The Saudi Arabian blogger sentenced to 1,000 lashes and 10 years in prison for criticizing Islam may now face the death penalty.

Raif Badawi, 31, has been in a Saudi prison since last May after criticizing Saudi Arabia's powerful clerics on his liberal blog. His case has received international attention after he was flogged in a public square 50 times and scheduled to receive 50 lashes each week for 20 weeks.

But pressure from human rights groups and many Western governments may have influenced the Saudis to postpone the lashes, as he has only been flogged once since receiving his sentence.

Badawi’s wife, Ensaf Haidar, told London’s The Independent newspaper that the judges in Saudi Arabia’s criminal court now want him to undergo a re-trial for apostasy. If found guilty, he would be sentenced to death.

The “dangerous information” had come from “official sources” inside the kingdom, Haidar said in a series of messages.

Badawi was arrested in 2012, but in 2013 a judge threw out the charge of apostasy against him after he persuaded the court that he was a Muslim. The evidence used against him during his trial included the fact that he pressed the “Like” button on a Facebook page for Arab Christians.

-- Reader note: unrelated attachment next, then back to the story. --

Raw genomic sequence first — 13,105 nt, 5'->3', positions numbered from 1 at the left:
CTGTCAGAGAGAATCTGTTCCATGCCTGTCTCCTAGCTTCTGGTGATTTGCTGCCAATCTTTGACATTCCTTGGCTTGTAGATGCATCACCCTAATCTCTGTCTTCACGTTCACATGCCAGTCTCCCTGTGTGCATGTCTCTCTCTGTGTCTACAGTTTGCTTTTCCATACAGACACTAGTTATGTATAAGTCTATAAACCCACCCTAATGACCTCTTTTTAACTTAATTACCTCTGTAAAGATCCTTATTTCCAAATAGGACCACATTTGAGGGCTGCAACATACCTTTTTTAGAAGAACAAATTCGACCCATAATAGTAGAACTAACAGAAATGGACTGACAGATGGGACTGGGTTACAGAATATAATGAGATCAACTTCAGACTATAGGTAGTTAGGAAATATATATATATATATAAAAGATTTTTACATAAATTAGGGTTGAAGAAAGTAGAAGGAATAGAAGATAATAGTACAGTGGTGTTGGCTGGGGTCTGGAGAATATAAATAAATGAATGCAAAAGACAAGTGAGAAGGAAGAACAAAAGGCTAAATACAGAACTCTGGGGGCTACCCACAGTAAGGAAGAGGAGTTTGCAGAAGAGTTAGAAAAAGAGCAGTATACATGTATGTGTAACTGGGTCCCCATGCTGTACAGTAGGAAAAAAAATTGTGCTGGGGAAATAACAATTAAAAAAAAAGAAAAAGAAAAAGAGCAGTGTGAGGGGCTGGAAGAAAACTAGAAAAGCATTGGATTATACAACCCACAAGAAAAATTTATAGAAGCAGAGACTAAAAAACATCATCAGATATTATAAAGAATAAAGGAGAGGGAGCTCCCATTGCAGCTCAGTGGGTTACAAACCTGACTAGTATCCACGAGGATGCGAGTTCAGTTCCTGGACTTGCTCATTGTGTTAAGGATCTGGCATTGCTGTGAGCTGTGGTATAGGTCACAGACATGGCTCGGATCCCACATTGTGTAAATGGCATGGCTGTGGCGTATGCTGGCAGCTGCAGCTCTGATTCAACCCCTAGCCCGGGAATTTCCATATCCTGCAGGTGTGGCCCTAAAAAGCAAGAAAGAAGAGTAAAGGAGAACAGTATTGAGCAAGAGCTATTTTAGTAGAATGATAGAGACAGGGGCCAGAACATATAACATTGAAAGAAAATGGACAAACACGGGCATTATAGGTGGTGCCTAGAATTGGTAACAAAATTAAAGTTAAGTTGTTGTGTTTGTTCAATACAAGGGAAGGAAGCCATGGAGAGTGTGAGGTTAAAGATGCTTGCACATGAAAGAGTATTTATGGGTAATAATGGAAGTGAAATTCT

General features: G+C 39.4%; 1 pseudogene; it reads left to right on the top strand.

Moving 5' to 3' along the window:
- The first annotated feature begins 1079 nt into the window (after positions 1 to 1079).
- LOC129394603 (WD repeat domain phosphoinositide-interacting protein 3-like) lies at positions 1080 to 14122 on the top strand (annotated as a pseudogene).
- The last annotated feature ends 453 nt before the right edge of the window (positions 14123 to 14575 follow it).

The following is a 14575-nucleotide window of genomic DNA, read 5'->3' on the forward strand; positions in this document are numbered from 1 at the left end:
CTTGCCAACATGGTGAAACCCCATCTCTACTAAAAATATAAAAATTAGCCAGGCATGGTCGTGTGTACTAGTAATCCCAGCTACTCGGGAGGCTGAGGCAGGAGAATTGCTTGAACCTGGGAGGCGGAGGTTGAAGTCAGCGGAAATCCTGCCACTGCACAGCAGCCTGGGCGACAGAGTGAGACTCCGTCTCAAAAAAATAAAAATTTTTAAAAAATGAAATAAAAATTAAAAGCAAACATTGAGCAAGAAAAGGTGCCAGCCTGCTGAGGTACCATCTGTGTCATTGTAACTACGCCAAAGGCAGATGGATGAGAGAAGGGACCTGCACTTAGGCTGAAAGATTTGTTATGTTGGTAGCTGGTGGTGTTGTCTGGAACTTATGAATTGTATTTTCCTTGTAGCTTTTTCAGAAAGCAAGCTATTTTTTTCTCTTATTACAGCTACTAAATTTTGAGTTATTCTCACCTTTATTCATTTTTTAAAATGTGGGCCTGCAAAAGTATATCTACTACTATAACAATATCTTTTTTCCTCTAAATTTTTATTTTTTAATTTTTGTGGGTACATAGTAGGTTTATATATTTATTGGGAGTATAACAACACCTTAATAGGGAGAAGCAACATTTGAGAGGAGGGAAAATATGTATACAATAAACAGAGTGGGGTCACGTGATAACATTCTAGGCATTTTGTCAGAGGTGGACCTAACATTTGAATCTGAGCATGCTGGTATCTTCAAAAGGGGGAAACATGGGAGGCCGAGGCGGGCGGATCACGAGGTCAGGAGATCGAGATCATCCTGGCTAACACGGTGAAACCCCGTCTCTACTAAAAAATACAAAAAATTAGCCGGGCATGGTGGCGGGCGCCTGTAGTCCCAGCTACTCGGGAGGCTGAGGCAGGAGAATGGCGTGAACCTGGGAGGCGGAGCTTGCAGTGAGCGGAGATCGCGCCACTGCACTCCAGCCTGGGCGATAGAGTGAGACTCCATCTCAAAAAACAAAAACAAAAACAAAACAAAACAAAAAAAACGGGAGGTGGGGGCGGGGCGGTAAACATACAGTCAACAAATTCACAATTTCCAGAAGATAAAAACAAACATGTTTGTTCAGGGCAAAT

In addition to his sentence, Badawi was ordered to pay a fine of 1 million riyals ($266,000).

Following his arrest, his wife and children fled the kingdom for Canada. His family and supporters had hoped that international pressure would prompt Saudia Arabia to reduce his sentence.  

The U.N. high commissioner for human rights, Zeid Raad al-Hussein, said in a January statement that flogging is "at the very least, a form of cruel and inhuman punishment" prohibited under international human rights law. He appealed to the king to halt the public flogging by pardoning Badawi "and to urgently review this type of extraordinarily harsh penalty."

The U.S. made a rare diplomatic decision to publicly call on Saudi Arabia, an important U.S. ally, to rescind the sentencing, with U.S. State Department spokeswoman Jen Psaki urging Saudi authorities to "cancel this brutal punishment."

“The United States strongly opposes laws, including apostasy laws, that restrict the exercise of these freedoms, and urges all countries to uphold these rights in practice,” Psaki said in January.

Saudi Arabia enforces a strict version of Islamic law and does not tolerate political dissent. It has some of the highest social media usage rates in the region, and has cracked down on domestic online criticism, imposing harsh punishments.

Amnesty has an online petition calling for Badawi's release. Johnson also urged Americans to contact their representatives in Congress, as well as the White House, to press the U.S. government to demand Badawi's freedom.

The Associated Press contributed to this report.